I had intended to bring a couple quilts that need the binding turned, but somehow they didn't make it into the van.  I did, however, still have my Featherweight in the back of the van, along with a couple of projects that were not unpacked after the last retreat. I decided to pull out Star Gazing, most of which had been cut at the Nuts and Bolts retreat.

Star Gazing block
Design by Margot Languedoc Designs
for The Pattern Basket
The high-top kitchen table is a perfect cutting height, and I set up a makeshift pressing station on the kitchen counter.
First I had to familiarize myself with the Featherweight because I have not used it since my friend Nancy did a thorough cleaning for my birthday last year. Threading was a challenge, but muscle memory kicked in and I got that done. Next I had to guess which way the bobbin goes in the case (the manual was not with the machine) and I got that right!  It stitches like a dream.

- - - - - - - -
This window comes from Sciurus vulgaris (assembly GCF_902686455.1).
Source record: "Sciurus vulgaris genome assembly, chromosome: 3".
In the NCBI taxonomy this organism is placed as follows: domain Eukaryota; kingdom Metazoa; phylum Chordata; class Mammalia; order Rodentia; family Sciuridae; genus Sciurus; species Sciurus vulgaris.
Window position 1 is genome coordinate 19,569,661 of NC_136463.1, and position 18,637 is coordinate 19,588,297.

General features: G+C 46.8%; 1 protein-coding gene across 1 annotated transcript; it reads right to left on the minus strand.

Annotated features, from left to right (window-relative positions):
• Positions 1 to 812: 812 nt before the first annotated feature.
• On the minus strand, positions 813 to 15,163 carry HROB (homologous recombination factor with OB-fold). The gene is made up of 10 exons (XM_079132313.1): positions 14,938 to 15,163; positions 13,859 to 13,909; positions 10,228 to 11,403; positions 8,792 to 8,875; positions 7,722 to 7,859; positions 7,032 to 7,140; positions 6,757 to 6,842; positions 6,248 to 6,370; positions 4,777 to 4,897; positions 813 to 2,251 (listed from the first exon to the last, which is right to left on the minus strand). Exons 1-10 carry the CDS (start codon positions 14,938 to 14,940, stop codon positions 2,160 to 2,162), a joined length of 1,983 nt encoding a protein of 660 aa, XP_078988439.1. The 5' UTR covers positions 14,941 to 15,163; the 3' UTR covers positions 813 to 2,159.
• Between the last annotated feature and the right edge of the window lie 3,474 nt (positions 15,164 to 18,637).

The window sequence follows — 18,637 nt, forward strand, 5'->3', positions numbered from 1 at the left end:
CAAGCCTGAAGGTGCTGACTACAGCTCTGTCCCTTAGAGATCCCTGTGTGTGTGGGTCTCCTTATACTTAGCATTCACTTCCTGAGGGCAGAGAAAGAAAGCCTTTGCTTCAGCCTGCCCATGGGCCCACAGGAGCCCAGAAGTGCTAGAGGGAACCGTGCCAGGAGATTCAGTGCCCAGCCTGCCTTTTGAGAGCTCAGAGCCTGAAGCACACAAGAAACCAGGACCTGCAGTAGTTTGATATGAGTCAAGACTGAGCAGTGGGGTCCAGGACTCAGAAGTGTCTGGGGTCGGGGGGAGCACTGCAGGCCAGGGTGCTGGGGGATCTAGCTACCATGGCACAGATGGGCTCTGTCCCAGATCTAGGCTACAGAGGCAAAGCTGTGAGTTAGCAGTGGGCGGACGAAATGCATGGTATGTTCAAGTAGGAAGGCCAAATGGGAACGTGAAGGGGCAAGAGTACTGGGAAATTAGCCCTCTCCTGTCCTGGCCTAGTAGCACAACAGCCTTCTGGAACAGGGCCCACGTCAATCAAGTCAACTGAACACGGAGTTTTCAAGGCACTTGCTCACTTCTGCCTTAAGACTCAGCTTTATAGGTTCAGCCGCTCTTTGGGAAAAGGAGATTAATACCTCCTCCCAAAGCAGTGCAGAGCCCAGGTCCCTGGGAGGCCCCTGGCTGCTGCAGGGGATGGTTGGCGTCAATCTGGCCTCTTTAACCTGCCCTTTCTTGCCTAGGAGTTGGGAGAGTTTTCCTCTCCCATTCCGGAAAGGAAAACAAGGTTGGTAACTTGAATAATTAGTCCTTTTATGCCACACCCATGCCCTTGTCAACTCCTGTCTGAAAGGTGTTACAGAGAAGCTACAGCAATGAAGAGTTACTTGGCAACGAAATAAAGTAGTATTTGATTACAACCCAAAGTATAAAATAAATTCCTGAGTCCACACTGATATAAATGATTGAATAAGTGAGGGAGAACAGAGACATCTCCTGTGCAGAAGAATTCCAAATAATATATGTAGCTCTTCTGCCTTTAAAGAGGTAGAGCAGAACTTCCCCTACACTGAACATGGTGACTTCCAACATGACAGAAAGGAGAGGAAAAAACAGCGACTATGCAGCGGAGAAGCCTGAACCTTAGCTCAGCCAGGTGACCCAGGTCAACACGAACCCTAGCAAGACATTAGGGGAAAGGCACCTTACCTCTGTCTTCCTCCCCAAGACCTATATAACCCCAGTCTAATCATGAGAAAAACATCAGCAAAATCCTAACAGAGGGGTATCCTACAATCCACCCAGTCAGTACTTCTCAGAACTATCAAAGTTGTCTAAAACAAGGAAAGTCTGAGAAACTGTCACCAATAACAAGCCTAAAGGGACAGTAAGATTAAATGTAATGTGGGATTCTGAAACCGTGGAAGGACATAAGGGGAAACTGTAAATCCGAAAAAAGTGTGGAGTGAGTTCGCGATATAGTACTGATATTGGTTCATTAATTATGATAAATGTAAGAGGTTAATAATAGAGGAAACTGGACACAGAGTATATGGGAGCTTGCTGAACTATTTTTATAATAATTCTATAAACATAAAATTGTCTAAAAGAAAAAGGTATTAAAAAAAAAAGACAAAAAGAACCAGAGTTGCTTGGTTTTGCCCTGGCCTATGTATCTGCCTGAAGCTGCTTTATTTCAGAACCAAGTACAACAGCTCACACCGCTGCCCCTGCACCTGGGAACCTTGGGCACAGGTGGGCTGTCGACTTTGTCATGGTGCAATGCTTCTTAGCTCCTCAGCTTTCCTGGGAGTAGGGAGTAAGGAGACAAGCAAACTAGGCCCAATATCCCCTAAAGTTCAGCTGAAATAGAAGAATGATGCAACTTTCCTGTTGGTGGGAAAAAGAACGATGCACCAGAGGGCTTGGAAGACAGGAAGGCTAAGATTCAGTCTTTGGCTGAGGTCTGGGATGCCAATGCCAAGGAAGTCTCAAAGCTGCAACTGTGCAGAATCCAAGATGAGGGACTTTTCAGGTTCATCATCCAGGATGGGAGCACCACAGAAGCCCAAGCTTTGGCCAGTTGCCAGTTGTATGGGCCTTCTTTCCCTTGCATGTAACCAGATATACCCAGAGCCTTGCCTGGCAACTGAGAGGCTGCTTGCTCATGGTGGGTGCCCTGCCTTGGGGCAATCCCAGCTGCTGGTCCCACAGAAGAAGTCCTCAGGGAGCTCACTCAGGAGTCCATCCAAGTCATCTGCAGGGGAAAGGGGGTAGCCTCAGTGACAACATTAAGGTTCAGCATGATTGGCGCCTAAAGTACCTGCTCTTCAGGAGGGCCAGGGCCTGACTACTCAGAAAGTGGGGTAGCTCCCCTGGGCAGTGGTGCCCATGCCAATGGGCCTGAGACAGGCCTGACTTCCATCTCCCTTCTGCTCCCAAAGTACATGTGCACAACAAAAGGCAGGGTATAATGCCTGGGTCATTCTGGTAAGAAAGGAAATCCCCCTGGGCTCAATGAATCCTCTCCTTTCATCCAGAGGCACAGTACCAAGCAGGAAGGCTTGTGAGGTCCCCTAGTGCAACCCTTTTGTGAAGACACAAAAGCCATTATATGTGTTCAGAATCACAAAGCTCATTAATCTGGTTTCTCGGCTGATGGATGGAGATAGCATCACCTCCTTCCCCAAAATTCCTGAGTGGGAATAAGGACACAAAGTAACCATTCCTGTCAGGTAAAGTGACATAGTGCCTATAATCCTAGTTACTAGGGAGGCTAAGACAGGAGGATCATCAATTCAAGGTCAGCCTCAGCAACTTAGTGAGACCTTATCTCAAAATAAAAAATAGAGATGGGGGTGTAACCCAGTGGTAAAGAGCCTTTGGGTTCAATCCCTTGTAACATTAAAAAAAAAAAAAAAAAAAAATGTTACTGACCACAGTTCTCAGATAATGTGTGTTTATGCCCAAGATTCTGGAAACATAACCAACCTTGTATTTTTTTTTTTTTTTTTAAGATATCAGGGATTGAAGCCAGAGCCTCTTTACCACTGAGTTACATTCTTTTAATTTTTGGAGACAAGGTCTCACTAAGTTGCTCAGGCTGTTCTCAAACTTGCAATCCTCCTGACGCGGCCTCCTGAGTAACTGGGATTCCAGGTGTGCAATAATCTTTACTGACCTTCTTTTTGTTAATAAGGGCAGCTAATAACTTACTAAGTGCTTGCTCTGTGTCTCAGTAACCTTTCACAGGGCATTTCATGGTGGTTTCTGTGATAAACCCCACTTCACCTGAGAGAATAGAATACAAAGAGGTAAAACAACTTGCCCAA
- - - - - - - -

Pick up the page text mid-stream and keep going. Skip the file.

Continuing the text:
Now, what to do about the quarter inch? I couldn't get any of the guides in the machine case to work -- screws in the way, screws too long, screws too short, etc. So I decided to search for masking tape (I promise, Nancy, it will come off as soon as I'm through with this project!).

Of course I didn't have a tool box with me, so how could I measure where to put it? I borrowed a knitter's gauge from DIL's stash!

What I discovered is the foot on the machine is pretty much spot on. Jubilation, I could sew! In two days I've gotten all the units made and the blocks partially assembled -- just need to press and stitch the last two seams in the 9-patch construction.